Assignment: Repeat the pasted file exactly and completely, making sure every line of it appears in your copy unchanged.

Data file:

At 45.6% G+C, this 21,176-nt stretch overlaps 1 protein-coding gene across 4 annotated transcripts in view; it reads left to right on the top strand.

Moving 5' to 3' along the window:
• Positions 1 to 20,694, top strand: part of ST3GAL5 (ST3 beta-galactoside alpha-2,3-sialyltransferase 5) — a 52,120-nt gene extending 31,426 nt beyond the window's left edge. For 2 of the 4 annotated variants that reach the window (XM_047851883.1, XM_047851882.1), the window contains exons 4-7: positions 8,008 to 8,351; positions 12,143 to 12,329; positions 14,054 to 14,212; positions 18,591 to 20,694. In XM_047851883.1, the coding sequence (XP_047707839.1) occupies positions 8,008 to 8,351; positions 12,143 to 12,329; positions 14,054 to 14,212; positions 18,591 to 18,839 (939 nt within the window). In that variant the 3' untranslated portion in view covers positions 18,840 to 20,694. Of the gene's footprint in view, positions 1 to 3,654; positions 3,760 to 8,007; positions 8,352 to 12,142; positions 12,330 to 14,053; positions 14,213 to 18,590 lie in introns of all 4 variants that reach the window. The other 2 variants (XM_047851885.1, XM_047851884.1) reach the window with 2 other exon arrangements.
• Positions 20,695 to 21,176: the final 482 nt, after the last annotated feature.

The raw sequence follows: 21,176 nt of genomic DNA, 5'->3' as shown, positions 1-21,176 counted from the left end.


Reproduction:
At 45.6% G+C, this 21,176-nt stretch overlaps 1 protein-coding gene across 4 annotated transcripts in view; it reads left to right on the top strand.

Moving 5' to 3' along the window:
• Positions 1 to 20,694, top strand: part of ST3GAL5 (ST3 beta-galactoside alpha-2,3-sialyltransferase 5) — a 52,120-nt gene extending 31,426 nt beyond the window's left edge. For 2 of the 4 annotated variants that reach the window (XM_047851883.1, XM_047851882.1), the window contains exons 4-7: positions 8,008 to 8,351; positions 12,143 to 12,329; positions 14,054 to 14,212; positions 18,591 to 20,694. In XM_047851883.1, the coding sequence (XP_047707839.1) occupies positions 8,008 to 8,351; positions 12,143 to 12,329; positions 14,054 to 14,212; positions 18,591 to 18,839 (939 nt within the window). In that variant the 3' untranslated portion in view covers positions 18,840 to 20,694. Of the gene's footprint in view, positions 1 to 3,654; positions 3,760 to 8,007; positions 8,352 to 12,142; positions 12,330 to 14,053; positions 14,213 to 18,590 lie in introns of all 4 variants that reach the window. The other 2 variants (XM_047851885.1, XM_047851884.1) reach the window with 2 other exon arrangements.
• Positions 20,695 to 21,176: the final 482 nt, after the last annotated feature.

The raw sequence follows: 21,176 nt of genomic DNA, 5'->3' as shown, positions 1-21,176 counted from the left end.